Re "Why she lost," Opinion, Nov. 4
Arnold Steinberg doesn't get it quite right when he says that "for [Meg Whitman] to win, she needed to be liked." It would be more accurate to say that for a wealthy businessperson to win, they need to prove to voters that they are likable.
Why? Because Californians have been led to believe (by the media, by celebrity pundits, by liberal professors) that successful businesspeople are not to be given the public trust. And as long as we go on believing that, our ballots will be rife with action heroes, career politicians and the activist du jour.
Let's hope our treatment of Whitman does not scare off future candidates from the business elite.
Why did Whitman lose? Unlike Steinberg, I can sum it up in three words: Nicandra Diaz Santillan.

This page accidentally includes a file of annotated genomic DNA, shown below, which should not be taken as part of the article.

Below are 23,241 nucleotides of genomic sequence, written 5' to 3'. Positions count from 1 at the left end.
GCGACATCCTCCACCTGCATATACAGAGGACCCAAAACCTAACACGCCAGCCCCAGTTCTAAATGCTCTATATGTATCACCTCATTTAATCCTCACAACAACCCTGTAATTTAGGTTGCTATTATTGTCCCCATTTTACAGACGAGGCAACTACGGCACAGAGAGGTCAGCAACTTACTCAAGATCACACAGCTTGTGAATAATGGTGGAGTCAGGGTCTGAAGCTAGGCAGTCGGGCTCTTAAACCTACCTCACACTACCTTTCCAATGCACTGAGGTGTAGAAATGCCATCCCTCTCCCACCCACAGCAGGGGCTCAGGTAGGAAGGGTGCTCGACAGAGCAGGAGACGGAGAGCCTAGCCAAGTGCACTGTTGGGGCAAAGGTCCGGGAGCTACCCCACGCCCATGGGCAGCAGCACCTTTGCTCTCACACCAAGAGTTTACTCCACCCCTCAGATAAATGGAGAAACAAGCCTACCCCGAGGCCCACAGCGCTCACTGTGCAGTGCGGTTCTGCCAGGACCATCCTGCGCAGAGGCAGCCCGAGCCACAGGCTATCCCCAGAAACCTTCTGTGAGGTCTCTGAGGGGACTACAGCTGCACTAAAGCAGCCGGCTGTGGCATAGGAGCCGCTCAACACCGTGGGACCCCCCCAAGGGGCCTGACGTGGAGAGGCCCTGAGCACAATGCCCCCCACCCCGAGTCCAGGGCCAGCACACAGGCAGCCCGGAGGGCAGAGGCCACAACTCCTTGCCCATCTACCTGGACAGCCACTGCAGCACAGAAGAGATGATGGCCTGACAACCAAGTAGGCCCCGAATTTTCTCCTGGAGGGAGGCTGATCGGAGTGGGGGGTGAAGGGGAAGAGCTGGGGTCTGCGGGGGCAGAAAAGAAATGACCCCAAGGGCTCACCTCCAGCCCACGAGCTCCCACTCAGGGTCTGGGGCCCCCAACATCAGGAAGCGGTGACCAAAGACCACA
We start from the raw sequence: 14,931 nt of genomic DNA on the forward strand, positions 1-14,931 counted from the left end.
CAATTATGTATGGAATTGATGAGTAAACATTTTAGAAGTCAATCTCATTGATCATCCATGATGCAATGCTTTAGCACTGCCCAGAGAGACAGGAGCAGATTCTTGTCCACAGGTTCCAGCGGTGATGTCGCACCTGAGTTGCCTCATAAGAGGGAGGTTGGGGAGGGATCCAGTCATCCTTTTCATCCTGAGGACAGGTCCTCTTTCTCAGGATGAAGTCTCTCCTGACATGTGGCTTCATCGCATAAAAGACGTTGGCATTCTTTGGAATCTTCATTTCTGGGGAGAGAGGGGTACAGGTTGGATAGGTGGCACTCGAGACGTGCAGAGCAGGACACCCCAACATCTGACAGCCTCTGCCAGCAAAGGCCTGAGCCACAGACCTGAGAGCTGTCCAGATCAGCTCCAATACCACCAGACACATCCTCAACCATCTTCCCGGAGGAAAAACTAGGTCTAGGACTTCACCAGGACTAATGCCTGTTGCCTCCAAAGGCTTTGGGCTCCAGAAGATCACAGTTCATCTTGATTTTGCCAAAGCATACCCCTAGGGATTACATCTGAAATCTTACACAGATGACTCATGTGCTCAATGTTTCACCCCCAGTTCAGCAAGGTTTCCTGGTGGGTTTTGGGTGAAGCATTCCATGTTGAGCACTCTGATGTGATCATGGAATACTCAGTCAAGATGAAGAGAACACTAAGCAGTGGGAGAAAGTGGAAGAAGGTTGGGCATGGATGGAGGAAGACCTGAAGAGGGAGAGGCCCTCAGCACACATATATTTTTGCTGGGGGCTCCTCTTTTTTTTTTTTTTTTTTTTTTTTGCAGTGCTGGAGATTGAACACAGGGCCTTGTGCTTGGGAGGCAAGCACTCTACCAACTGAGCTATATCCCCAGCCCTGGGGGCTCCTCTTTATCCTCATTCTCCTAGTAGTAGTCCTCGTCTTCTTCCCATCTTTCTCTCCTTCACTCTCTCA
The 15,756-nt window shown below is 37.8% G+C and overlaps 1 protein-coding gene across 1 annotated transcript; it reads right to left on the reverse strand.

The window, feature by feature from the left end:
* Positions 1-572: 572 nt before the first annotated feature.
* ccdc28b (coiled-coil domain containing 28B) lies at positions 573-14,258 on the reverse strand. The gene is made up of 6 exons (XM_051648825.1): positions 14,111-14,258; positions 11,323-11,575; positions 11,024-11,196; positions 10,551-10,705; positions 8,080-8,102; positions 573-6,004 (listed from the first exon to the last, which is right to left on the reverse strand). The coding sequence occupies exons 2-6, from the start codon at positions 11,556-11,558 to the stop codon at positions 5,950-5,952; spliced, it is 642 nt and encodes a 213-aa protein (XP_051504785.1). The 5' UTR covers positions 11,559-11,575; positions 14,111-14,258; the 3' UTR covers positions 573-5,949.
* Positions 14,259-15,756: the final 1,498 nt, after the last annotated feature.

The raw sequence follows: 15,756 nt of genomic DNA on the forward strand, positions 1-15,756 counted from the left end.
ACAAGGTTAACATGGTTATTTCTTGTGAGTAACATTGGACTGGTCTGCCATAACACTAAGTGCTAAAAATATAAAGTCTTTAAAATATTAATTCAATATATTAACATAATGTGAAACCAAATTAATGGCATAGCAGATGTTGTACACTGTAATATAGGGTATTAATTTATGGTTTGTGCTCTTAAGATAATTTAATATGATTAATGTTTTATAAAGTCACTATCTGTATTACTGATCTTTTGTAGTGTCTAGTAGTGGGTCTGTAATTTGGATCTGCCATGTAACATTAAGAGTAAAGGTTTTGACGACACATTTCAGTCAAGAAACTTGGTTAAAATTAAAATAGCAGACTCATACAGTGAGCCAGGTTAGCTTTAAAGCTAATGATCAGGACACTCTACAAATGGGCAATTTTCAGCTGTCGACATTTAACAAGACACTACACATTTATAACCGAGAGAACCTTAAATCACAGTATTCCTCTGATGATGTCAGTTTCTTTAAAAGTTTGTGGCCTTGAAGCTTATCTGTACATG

Notwithstanding Whitman's slim voting record, excessive spending and dishonest advertising campaign, ultimately it was the quietly courageous voice of a housekeeper that toppled the billionaire businesswoman.
Steinberg maintains that Whitman's main problem was that she never defined herself to the voters as anything more than a big spender. Wrong.
From the primary campaign against Steve Poizner to the very end, her ads defined her as a negative campaigner who'd say anything to win. The dustup over her housekeeper merely reinforced the image.
The idea that not putting forth an ad campaign to give the public an idea of her wonderful character somehow left a vacuum in the public mind is nonsense. People had plenty of evidence to form an opinion, and the result wasn't pretty.
Not much middle ground
Re "The shrinking center," Nov. 4